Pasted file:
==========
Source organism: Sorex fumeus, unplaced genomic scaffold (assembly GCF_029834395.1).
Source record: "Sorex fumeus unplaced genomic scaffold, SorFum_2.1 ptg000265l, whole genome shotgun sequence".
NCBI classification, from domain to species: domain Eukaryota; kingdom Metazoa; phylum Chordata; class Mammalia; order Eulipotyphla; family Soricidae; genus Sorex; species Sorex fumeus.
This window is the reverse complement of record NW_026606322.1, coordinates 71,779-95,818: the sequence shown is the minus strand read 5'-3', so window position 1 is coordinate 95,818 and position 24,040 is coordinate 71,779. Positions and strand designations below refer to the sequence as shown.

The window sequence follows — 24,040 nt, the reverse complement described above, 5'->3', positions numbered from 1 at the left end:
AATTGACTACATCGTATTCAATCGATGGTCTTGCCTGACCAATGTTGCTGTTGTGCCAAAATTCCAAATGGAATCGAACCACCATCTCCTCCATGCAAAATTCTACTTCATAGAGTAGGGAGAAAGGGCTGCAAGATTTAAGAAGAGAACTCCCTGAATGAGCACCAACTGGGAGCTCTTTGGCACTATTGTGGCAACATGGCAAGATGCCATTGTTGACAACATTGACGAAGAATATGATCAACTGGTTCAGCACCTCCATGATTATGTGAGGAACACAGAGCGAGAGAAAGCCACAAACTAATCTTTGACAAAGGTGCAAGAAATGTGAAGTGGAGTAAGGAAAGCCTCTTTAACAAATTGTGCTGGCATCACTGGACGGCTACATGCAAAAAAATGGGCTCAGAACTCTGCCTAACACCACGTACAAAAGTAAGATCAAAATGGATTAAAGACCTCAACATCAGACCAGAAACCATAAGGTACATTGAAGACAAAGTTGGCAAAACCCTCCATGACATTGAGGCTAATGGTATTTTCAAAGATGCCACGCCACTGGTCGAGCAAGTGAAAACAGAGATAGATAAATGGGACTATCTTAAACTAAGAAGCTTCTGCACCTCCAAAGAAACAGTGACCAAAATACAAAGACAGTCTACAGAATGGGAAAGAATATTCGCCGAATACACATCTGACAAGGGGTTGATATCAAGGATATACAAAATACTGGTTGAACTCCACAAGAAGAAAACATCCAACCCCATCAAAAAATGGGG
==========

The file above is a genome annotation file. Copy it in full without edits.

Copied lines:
Source organism: Sorex fumeus, unplaced genomic scaffold (assembly GCF_029834395.1).
Source record: "Sorex fumeus unplaced genomic scaffold, SorFum_2.1 ptg000265l, whole genome shotgun sequence".
NCBI classification, from domain to species: domain Eukaryota; kingdom Metazoa; phylum Chordata; class Mammalia; order Eulipotyphla; family Soricidae; genus Sorex; species Sorex fumeus.
This window is the reverse complement of record NW_026606322.1, coordinates 71,779-95,818: the sequence shown is the minus strand read 5'-3', so window position 1 is coordinate 95,818 and position 24,040 is coordinate 71,779. Positions and strand designations below refer to the sequence as shown.

The window sequence follows — 24,040 nt, the reverse complement described above, 5'->3', positions numbered from 1 at the left end:
AATTGACTACATCGTATTCAATCGATGGTCTTGCCTGACCAATGTTGCTGTTGTGCCAAAATTCCAAATGGAATCGAACCACCATCTCCTCCATGCAAAATTCTACTTCATAGAGTAGGGAGAAAGGGCTGCAAGATTTAAGAAGAGAACTCCCTGAATGAGCACCAACTGGGAGCTCTTTGGCACTATTGTGGCAACATGGCAAGATGCCATTGTTGACAACATTGACGAAGAATATGATCAACTGGTTCAGCACCTCCATGATTATGTGAGGAACACAGAGCGAGAGAAAGCCACAAACTAATCTTTGACAAAGGTGCAAGAAATGTGAAGTGGAGTAAGGAAAGCCTCTTTAACAAATTGTGCTGGCATCACTGGACGGCTACATGCAAAAAAATGGGCTCAGAACTCTGCCTAACACCACGTACAAAAGTAAGATCAAAATGGATTAAAGACCTCAACATCAGACCAGAAACCATAAGGTACATTGAAGACAAAGTTGGCAAAACCCTCCATGACATTGAGGCTAATGGTATTTTCAAAGATGCCACGCCACTGGTCGAGCAAGTGAAAACAGAGATAGATAAATGGGACTATCTTAAACTAAGAAGCTTCTGCACCTCCAAAGAAACAGTGACCAAAATACAAAGACAGTCTACAGAATGGGAAAGAATATTCGCCGAATACACATCTGACAAGGGGTTGATATCAAGGATATACAAAATACTGGTTGAACTCCACAAGAAGAAAACATCCAACCCCATCAAAAAATGGGG